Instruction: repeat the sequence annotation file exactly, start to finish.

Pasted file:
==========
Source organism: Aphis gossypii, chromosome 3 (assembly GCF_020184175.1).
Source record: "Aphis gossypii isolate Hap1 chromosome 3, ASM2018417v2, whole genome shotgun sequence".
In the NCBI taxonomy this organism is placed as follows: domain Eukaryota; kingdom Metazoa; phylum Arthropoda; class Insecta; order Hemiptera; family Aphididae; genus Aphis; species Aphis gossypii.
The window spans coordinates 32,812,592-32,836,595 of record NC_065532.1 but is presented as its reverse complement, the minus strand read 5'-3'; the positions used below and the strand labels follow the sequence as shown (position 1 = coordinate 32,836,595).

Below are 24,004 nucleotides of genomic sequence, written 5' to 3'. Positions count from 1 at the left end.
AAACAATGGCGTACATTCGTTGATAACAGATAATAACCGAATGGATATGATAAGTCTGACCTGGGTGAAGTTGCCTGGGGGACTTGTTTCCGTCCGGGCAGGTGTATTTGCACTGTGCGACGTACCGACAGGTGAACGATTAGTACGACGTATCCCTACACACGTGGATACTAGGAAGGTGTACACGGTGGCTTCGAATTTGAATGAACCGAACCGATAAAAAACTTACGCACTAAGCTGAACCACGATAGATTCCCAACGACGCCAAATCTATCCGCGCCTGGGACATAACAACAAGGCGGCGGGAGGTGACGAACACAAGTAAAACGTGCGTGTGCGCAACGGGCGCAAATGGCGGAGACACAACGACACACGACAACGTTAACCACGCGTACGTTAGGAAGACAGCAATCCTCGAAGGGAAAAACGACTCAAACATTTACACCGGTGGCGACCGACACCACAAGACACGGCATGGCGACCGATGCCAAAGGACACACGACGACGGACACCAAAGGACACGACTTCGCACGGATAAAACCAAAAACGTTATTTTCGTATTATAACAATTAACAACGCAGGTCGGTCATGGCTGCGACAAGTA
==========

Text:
Source organism: Aphis gossypii, chromosome 3 (assembly GCF_020184175.1).
Source record: "Aphis gossypii isolate Hap1 chromosome 3, ASM2018417v2, whole genome shotgun sequence".
In the NCBI taxonomy this organism is placed as follows: domain Eukaryota; kingdom Metazoa; phylum Arthropoda; class Insecta; order Hemiptera; family Aphididae; genus Aphis; species Aphis gossypii.
The window spans coordinates 32,812,592-32,836,595 of record NC_065532.1 but is presented as its reverse complement, the minus strand read 5'-3'; the positions used below and the strand labels follow the sequence as shown (position 1 = coordinate 32,836,595).

Below are 24,004 nucleotides of genomic sequence, written 5' to 3'. Positions count from 1 at the left end.
AAACAATGGCGTACATTCGTTGATAACAGATAATAACCGAATGGATATGATAAGTCTGACCTGGGTGAAGTTGCCTGGGGGACTTGTTTCCGTCCGGGCAGGTGTATTTGCACTGTGCGACGTACCGACAGGTGAACGATTAGTACGACGTATCCCTACACACGTGGATACTAGGAAGGTGTACACGGTGGCTTCGAATTTGAATGAACCGAACCGATAAAAAACTTACGCACTAAGCTGAACCACGATAGATTCCCAACGACGCCAAATCTATCCGCGCCTGGGACATAACAACAAGGCGGCGGGAGGTGACGAACACAAGTAAAACGTGCGTGTGCGCAACGGGCGCAAATGGCGGAGACACAACGACACACGACAACGTTAACCACGCGTACGTTAGGAAGACAGCAATCCTCGAAGGGAAAAACGACTCAAACATTTACACCGGTGGCGACCGACACCACAAGACACGGCATGGCGACCGATGCCAAAGGACACACGACGACGGACACCAAAGGACACGACTTCGCACGGATAAAACCAAAAACGTTATTTTCGTATTATAACAATTAACAACGCAGGTCGGTCATGGCTGCGACAAGTA